Phytochemical screening

Phytochemical investigation of the extract for the presence of phenolic compounds, flavonoids, tannins, triterpenes, anthocyanins, anthroquinones, and sterols was carried out using the methods previously described by Kokate (1994) and Trease and Evans (1997). The presence of alkaloids and saponins was also ascertained.

Animals

Albino male Swiss mice (18-22 g) were used for the study. The animals were housed in colony cages and maintained under standard environmental conditions: 25 2C temperature, 12:12 h light: dark cycle, and 45-55% relative humidity, with free access to food and water ad libitum . The animals were fasted overnight and during the experiment. All experiments were carried out during the light period (08.00-16.00 h). The Institutional Animal Ethical Committee approved the protocol of the study.

The animals were divided into five groups, each containing six mice. The groups of mice were assigned to receive one of the following: (i) vehicle (distilled water 0.1 ml/10 g of body weight, i.p.); (ii) diazepam (1 mg/kg, i.p.); (iii) MAE (50 mg/kg, i.p.); (iv) MAE (100 mg/kg, i.p.); or (v) MAE (200 mg/kg, i.p.); this group pattern was used to assess the behavioral parameters. The doses of MAE were selected on the basis of previous experiments conducted in our laboratory.

Drugs and chemicals

Diazepam (Ranbaxy Laboratories Ltd., Mumbai) was used as the standard anxiolytic agent. Petroleum ether (60-80C) and methanol were purchased locally and were of analytical grade. Distilled water was used as vehicle.

Acute toxicity test

The extract was administered orally and i.p. in doses of 50, 100, 200, 500, 1000, 1500 and 2000 mg/kg to different groups of mice. The mortality rate was observed and recorded for a 24-h period.

Behavioral parameters used to test anxiolytic activity

Hole-board test: The hole-board apparatus was used as described earlier. [9] The apparatus consists of a wooden box (40 40 25 cm) with 16 holes (each of diameter 3 cm) evenly distributed on the floor. The apparatus was elevated to the height of 25 cm. Mice were treated with the MAE (50, 100 and 200 mg/kg, i.p.) or vehicle 30 min before they were placed in the apparatus. The numbers of head pokes during a 5-min period were recorded. Diazepam (1 mg/kg, i.p.), an anxiolytic agent was used as a reference drug.

Elevated plus-maze test (EPM): The EPM consisted of two open arms (35 5 cm) crossed with two closed arms (35 5 20 cm). The arms were connected together with a central square of 5 5 cm. The apparatus was elevated to the height of 25 cm in a dimly illuminated room. Mice were treated with MAE (50, 100, and 200 mg/kg), diazepam (1 mg/kg, i.p), or vehicle 30 min before being placed individually in the centre of the EPM, facing a closed arm. The time spent in both the open and closed arms was recorded for 5 min. The numbers of entries into the open and closed arms were also counted during the test. An entry was defined as having all four paws within the arm. [10]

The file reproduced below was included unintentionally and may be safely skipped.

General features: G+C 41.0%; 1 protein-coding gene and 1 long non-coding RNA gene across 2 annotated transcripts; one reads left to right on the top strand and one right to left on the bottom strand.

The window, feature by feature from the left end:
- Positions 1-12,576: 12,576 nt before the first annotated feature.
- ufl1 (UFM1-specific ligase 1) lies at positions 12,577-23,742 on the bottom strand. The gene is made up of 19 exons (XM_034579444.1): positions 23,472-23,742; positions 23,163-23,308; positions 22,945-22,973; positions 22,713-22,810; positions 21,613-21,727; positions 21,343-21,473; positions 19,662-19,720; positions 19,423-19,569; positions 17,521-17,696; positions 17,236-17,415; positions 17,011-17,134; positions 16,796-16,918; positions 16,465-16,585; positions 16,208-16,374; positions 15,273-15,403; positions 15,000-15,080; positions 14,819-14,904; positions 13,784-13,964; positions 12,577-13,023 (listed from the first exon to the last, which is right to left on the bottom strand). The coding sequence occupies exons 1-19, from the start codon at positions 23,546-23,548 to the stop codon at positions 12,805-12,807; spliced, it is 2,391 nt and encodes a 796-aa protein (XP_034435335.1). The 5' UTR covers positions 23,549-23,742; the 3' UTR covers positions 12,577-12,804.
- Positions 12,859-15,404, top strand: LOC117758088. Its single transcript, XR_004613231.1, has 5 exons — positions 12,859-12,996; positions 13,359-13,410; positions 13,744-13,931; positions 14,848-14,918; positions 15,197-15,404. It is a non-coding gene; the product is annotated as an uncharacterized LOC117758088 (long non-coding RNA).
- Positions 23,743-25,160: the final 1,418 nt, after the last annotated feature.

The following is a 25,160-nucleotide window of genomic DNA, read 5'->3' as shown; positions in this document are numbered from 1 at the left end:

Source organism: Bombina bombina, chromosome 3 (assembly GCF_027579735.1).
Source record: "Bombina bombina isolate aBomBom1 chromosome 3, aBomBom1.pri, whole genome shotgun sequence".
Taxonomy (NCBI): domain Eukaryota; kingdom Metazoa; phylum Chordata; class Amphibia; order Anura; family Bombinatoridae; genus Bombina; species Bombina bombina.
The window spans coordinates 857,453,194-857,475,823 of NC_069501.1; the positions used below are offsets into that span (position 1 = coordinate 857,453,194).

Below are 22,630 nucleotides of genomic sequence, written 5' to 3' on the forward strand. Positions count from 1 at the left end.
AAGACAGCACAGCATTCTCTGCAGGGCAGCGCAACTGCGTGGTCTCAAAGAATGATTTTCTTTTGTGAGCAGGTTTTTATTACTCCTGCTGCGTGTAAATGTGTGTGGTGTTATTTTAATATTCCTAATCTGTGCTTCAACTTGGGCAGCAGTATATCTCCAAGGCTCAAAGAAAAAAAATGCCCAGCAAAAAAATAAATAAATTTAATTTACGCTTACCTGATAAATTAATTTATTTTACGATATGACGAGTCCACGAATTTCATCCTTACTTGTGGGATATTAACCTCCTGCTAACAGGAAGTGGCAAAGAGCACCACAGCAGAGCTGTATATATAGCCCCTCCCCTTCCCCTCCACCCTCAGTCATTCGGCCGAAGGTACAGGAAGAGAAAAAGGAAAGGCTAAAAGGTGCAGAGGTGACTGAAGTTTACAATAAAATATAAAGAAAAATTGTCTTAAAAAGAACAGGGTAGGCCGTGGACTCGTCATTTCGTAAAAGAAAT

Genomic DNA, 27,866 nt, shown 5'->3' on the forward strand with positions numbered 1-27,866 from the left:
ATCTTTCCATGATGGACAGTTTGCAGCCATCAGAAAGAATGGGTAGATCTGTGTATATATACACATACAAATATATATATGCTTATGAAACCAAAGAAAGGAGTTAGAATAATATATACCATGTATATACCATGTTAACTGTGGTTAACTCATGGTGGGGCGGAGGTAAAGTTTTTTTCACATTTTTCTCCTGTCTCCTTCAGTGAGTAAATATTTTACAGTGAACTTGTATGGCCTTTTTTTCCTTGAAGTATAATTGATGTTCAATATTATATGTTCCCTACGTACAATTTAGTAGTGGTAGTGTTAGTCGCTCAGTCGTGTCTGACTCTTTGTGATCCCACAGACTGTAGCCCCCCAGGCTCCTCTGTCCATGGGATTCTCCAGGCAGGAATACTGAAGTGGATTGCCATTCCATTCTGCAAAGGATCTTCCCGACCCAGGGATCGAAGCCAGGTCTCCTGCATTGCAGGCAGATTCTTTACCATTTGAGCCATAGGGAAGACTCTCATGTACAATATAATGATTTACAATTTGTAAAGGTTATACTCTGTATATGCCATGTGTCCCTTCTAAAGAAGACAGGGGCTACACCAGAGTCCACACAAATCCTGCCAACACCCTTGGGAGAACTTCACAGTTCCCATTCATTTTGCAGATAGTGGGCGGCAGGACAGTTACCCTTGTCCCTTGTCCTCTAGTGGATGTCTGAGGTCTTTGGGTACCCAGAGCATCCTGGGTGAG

Open field test: The apparatus consisted of a wooden box (60 60 30 cm). The floor of the box was divided into 16 squares (15 15 cm). The apparatus was illuminated with a 40-W lamp suspended 100 cm above. Mice were treated with MAE (50, 100 and 200 mg/kg) or vehicle. After 30 min, they were placed individually in one of the corner squares; the number of rearing, assisted rearing (forepaws touching the walls of the apparatus), and the number of squares crossed were counted for 5 min. Diazepam (1 mg/kg, i.p.) was used as the positive control drug. [9],[11]

Light/dark exploration test: The apparatus consisted of two boxes (25 25 25 cm) joined together. One box was made dark by covering its top with plywood, whereas a 40-W lamp illuminated the other box. The light source was placed 25 cm above the open box. The mice were placed individually in the centre of the lit box and observed for the next 5 min for the time spent in the lit and dark boxes. The mice were treated with MAE (50, 100, and 200 mg/kg), diazepam (1 mg/kg, i.p), or vehicle 30 min before being placed in the lit box. [12]

Locomotor activity: The locomotor activity was measured using an actophotometer. The movement of the animal interrupts a beam of light falling on a photocell, at which a count was recorded and displayed digitally. Each mouse was placed individually in the actophotometer for 10 min and the basal activity score was obtained. Subsequently, the animals were divided into groups, each consisting of six animals. MAE (50, 100, and 200 mg/kg), vehicle, or diazepam (1 mg/kg, i.p) was administered and after 30 min the mice were placed again in the actophotometer for recording the activity score. [13]

Statistical analysis

Results are expressed as mean S.E.M. The statistical analysis of data was done using the one-way analysis of variance (ANOVA) followed by Dunnett's test. A probability level less than 0.05 was considered statistically significant.

 Results



Phytochemical screening

Phytochemical screening of MAE revealed the presence of phenolic compounds, flavonoids, tannins, anthocyanins, anthroquinones, sterols, alkaloids, and saponins.

Acute toxicity test